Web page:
Today, we commonly say, “The United States is going to Hell in a handbag” and not, “The United States are going to Hell in handbags” and think nothing of this grammatical absurdity.
It was Pulitzer Prize winning historian James McPherson, in summing up his 900 page history of the Late Unpleasantness, who famously observed that after the Civil War, the United States of America–which used to referred to in the plural in both popular writing and official texts–suddenly began to be referred to in the singular. McPherson, in Battle Cry of Freedom, also noted that after the war Americans now referred to our country as the Nation, no longer as the Union, except when referring to it in a historical sense—as in “Union forces won the war.”
In his first inaugural address in 1861, Lincoln referred to the Union 23 times, but to the Nation not once. Yet, by 1863, in the very, very brief Gettysburg Address, Lincoln refers to the Nation five times and the Union not once. Lincoln is now talking about “a new birth of freedom,”–of ONE NATION–dedicated to the proposition that all men are created equal, which shall not perish from the earth.[i]
What makes this brief homily of Lincoln’s so timeless is that every phrase is fraught with meaning, every word carries some point to it. It is not just flowery prose. When Lincoln spoke those words, he had a specific political message to convey to the North, as well as the South.
This is why generations of school children (myself included) were required to memorize this text—and if teachers are doing their job these days, still should be. Kindle or Google won’t cut it; it is one of those fundamental texts that needs to be seared into the memory, as a branding iron does to the flesh.
While I sometimes disagree with Professor McPherson on some issues, on this score I believe his argument is cogent and his observation of the is vs are is quite right.
While McPherson’s point was made decades ago, I recently stumbled across a reference to the very same point by Ambrose Bierce, eveyone’s famous curmudgeon, but also a battle-hardened veteran of the Civil War, someone who not only fought but bled for that “new birth of freedom.”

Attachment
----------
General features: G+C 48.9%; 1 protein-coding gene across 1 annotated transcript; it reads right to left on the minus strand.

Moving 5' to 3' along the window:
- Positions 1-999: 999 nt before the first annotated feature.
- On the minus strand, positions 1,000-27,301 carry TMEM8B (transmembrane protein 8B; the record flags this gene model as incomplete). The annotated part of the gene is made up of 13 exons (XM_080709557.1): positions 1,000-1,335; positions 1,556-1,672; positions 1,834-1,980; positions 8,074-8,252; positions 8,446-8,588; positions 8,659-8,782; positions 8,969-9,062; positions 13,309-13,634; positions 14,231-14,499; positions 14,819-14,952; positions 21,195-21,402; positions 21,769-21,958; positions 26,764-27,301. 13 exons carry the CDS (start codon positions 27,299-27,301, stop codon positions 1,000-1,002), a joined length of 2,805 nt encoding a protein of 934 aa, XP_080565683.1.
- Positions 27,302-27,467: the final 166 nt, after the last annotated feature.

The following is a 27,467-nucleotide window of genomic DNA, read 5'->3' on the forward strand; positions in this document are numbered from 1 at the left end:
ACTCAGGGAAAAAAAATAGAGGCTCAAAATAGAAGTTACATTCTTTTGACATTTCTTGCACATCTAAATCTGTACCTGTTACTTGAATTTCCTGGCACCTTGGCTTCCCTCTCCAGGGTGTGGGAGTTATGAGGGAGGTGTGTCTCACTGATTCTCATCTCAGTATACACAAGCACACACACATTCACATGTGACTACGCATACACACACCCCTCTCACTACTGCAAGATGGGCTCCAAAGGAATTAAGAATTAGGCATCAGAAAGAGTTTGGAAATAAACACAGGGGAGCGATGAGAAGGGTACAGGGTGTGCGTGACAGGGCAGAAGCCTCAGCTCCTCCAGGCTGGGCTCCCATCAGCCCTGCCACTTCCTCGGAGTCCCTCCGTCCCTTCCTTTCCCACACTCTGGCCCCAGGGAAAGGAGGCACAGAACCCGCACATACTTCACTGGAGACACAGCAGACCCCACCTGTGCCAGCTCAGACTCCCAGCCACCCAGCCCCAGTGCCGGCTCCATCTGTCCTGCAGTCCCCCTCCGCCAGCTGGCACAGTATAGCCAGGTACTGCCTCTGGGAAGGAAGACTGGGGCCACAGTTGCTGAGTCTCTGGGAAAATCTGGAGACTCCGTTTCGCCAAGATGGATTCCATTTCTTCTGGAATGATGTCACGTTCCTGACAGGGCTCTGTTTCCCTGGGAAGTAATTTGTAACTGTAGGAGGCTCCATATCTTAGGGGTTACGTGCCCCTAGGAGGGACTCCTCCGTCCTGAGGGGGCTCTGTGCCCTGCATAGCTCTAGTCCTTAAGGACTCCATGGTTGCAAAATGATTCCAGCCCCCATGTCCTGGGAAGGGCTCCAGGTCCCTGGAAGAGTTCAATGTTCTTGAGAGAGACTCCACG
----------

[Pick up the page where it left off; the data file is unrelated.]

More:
As anyone who has delved into Bierce’s life and career will tell you, one of the major problems with researching Major Bierce is that almost all of his work was originally published in serial form in newspapers and magazines, during a career spanning over forty years.
While researching Bierce’s life and work is now getting better thanks to Messrs Joshi and Schultz and a handful of other scholars, traditionally most people have only accessed the corpus of Bierce’s work via the anthologies published during his lifetime or else through his “Collected Works” which he collated late in life. All the anthologies you may have read of Bierce since then have largely been rehashes of those old tomes. In recent years, however, a few brave souls have gone back into microfilm archives of old newspapers, looking at the original articles and essays. While much in these old journalistic pieces may only be of passing historical interest, here and there one finds occasional nuggets among the dust.
When the Spanish-American War broke out, for example, it stirred the old war dog within Bierce. In between pontificating about current events in his “War Topics” column, Bierce began to ruminate about his own experiences of war. Although the Jingoism promoted by his publisher, William Randolph Hearst, grated against his last nerve, Bierce too soon got caught up in the war fever of the day.
Always the contrarian, one would not suspect from these pieces written close to the turn of the century that once Bierce was a fierce idealist and a recklessly brave soldier—but I’ll leave that for another time. More to the point, in one of his ruminations, the Devil’s Lexicographer Bierce weighed in on the whole “is” vs “are” issue. Since “Almighty God” Bierce is, by far, a better writer than I, it is best to let him make his point in his own words:
“In the light of patriotism’s altar fires, newly kindled and splendoring the Land of the Comparatively Free, I note a revival of that disgusting solecism, “the United States is,” :the United States does” etc. Actually, there are persons—writers, too—who believe that the laws of syntax are affectible by political phenomena, and that the word “States” becomes singular in number if the things that it represents are for some purposes “united.” They would not thing of saying: “The herded cows is grazing,” or “The yoked oxen is tired”—there would be no patriotism in that; and these excellent persons are, before all else, lovers of their country. (The shrillest and most raucous of them—a teacher in the public schools!—is chief proponent of the simple plan of making little children good and loyal citizens by compelling them once a week to perform monkey-tricks before the flag.) Tell them that this is not a political matter, but a grammatical, and they will put you down with “E pluribus unum,” the only Latin that they know. They will affirm (and not care a cent if overheard by the effete dynasties and tottering despotisms of the Old World) that these United States is one nation—one nation, sir, and don’t you forget it! We shall not forget it, nor are we permitted to forget that they themselves are one nuisance; yet Heaven forbid that any of us should say “These united intolerable is in danger of everlasting fire!” God sees them, and that is enough.”[ii]
Ambrose Bierce’s wartime career read Ambrose Bierce and the Period of Honorable Strife (University of Tennessee Press):
For more about Lincoln, read The Paranormal Presidency